For many leaders – even those who had survived previous downturns, the COVID-19 pandemic was a crisis like no other. Imagine having to grapple with the sudden shutdown of the economy and steer the company through the subsequent starts and stops.
But if there is any silver lining, it’s that the baptism of fire will help leaders better navigate these increasingly volatile and uncertain times. Two business leaders tell us their biggest lessons from the pandemic on leading in an age of disruption.#1 Be open to changing the way you lead
Mothercare Singapore’s group managing director Pang Fu Wei is typically, by his own admission, a result-oriented and driven leader. But that changed during the pandemic, his first crisis since taking on the mantle.
“As the pandemic wore on, we did a lot of things – improved our digital efforts, scaled our business online – and the results on that portion of the business were good. But obviously our physical retail sales were still down,” Mr Pang recounted.
“Overall, as a group, our revenue was down, and I was very determined to push the organisation to hit our budgeted topline figures.”
However, his father, the founder of the company, reminded him to adjust his expectations. “He reminded me that sometimes when the tide goes out, there's no point in swimming so hard,” said Mr Pang.#2 Don’t shy away from making tough decisions
It can be daunting to make decisions when you are faced with the unknown, or variables that are out of your control. But the speed at which the COVID-19 crisis unfolded has shown that businesses need to move fast or be left behind.
Mr Pang’s advice when it comes to being decisive amid uncertainty is this: “You need to have a general idea of where you need to be, but break down the steps into bite sizes… When you break it down, it helps you be more certain.”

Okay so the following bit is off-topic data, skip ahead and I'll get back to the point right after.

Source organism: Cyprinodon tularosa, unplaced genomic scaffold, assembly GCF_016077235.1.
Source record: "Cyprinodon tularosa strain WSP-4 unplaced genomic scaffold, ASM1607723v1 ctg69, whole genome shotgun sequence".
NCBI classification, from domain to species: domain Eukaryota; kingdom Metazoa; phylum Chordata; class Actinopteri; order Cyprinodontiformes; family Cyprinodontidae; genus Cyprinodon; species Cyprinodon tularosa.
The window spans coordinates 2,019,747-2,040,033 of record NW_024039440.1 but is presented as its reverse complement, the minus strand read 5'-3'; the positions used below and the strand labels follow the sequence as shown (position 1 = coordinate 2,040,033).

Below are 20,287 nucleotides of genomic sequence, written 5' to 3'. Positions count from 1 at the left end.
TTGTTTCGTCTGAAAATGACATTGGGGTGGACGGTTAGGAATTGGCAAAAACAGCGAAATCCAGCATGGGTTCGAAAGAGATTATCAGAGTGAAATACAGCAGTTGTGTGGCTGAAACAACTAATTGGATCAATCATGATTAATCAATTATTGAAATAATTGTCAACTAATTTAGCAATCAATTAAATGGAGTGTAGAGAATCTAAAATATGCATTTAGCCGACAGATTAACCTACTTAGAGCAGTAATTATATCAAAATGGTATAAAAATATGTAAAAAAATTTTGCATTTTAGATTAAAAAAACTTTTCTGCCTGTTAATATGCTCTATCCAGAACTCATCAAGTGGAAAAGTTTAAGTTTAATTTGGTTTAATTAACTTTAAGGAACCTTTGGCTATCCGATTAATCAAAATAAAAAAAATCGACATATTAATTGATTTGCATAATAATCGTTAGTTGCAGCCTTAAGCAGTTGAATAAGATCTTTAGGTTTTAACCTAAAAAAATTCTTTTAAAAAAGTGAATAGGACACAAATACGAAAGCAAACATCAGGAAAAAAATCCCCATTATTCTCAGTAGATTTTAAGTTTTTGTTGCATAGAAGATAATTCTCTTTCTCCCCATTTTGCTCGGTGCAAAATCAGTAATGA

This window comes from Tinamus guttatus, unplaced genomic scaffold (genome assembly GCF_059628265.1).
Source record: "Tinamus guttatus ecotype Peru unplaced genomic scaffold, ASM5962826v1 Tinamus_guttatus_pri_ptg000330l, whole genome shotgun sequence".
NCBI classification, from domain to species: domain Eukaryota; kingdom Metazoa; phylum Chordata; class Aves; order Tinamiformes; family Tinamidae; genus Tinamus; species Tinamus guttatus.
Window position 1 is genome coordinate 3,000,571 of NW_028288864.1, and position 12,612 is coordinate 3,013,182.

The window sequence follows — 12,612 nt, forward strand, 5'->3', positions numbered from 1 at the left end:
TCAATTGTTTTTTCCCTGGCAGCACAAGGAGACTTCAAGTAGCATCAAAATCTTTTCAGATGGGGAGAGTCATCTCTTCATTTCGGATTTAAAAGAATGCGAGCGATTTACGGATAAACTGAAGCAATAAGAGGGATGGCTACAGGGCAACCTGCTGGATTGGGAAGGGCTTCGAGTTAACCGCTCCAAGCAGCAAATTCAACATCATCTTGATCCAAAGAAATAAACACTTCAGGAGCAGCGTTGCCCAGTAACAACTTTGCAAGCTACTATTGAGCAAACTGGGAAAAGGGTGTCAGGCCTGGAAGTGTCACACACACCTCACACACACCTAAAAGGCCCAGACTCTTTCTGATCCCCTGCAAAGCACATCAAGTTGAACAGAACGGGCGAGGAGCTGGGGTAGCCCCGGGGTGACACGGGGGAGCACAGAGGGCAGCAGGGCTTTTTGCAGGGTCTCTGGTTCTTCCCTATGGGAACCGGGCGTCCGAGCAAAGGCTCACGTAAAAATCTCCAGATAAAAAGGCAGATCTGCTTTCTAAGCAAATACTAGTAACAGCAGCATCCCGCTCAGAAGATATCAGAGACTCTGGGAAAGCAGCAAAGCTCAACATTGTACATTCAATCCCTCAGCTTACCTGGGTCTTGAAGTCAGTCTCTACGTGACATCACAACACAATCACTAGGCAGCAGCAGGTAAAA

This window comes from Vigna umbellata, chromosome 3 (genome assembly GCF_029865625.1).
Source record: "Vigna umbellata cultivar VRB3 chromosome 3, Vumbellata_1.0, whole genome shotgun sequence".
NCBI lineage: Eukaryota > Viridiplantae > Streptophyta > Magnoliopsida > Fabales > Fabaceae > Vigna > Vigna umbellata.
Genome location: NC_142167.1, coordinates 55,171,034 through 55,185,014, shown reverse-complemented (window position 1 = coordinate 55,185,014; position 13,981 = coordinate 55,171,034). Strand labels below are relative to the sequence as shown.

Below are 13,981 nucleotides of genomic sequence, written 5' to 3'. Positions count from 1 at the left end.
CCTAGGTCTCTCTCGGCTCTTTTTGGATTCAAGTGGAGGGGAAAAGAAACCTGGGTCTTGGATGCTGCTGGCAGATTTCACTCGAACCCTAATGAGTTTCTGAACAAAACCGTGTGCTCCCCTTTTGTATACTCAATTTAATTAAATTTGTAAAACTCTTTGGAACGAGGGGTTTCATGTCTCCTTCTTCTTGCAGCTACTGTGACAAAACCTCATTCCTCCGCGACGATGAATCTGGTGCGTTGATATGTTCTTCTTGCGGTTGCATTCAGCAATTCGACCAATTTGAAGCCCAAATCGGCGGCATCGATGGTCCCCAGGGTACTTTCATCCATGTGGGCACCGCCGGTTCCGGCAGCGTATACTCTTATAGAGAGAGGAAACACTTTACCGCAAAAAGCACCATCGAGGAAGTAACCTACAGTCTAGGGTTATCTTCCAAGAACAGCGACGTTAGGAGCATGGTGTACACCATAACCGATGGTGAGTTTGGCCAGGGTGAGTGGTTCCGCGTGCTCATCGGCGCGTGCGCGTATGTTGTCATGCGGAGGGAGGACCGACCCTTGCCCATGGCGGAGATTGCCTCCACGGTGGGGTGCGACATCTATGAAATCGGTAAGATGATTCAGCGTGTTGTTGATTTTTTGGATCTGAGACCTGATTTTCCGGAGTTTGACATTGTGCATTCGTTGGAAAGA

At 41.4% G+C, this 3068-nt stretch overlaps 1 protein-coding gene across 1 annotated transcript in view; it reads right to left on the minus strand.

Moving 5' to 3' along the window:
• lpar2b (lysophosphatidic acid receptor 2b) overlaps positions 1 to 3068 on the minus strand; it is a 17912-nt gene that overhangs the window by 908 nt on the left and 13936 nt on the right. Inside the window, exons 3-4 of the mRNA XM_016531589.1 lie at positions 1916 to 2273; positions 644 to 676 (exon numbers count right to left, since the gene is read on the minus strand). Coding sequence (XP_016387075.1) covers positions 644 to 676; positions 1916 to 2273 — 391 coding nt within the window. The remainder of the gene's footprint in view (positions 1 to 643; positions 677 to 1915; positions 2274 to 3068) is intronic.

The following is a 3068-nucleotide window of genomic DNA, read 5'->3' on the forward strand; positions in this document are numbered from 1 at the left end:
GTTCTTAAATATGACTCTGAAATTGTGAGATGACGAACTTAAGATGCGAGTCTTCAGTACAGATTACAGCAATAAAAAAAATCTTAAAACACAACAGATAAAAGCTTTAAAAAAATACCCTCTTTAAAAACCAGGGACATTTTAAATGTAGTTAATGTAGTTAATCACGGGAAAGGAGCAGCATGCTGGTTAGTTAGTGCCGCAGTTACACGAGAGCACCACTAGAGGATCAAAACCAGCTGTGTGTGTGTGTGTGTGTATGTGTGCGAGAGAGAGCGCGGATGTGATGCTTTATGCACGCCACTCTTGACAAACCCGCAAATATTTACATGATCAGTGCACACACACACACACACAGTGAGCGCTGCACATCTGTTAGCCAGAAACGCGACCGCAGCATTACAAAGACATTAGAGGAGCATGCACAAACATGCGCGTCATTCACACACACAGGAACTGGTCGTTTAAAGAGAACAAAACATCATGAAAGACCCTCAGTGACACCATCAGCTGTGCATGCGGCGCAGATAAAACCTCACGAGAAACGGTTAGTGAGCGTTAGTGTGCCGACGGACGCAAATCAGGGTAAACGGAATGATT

Also, “have faith and own your decisions”, he said. “One thing that I’ve learnt over the years is that all leaders face doubts, especially during times of crisis.
"But it’s important for us to project a certain level of confidence and own our decisions. If you make mistakes, just admit it, see how to fix it and move on.”
It’s a time-tested lesson, but the pandemic has highlighted the need to lead with empathy even more.
Landscaping firm Greenology’s founder, Mr Veera Sekaran, shared how some of the company’s foreign employees had been worried about the safety of their families back home, while fearing the loss of their jobs here. “Some of them would even go into depression,” he added.
Mr Sekaran could relate, being anxious about the firm’s survival as well as his family’s well-being. So, he sat with each of his employees to explain the situation and hear from them. For instance, he shared: “I said I know you’re also going through a difficult period. If your family feels anxious and says you shouldn’t come to work, that’s fine.”
The frank and personal conversations helped both Mr Sekaran and his employees. “I had to find ways to keep the business going, but at the same time, I needed buy-in from the staff,” he said. “(The chats) gave a little peace of mind – to them and to me.”Learn, unlearn, relearn
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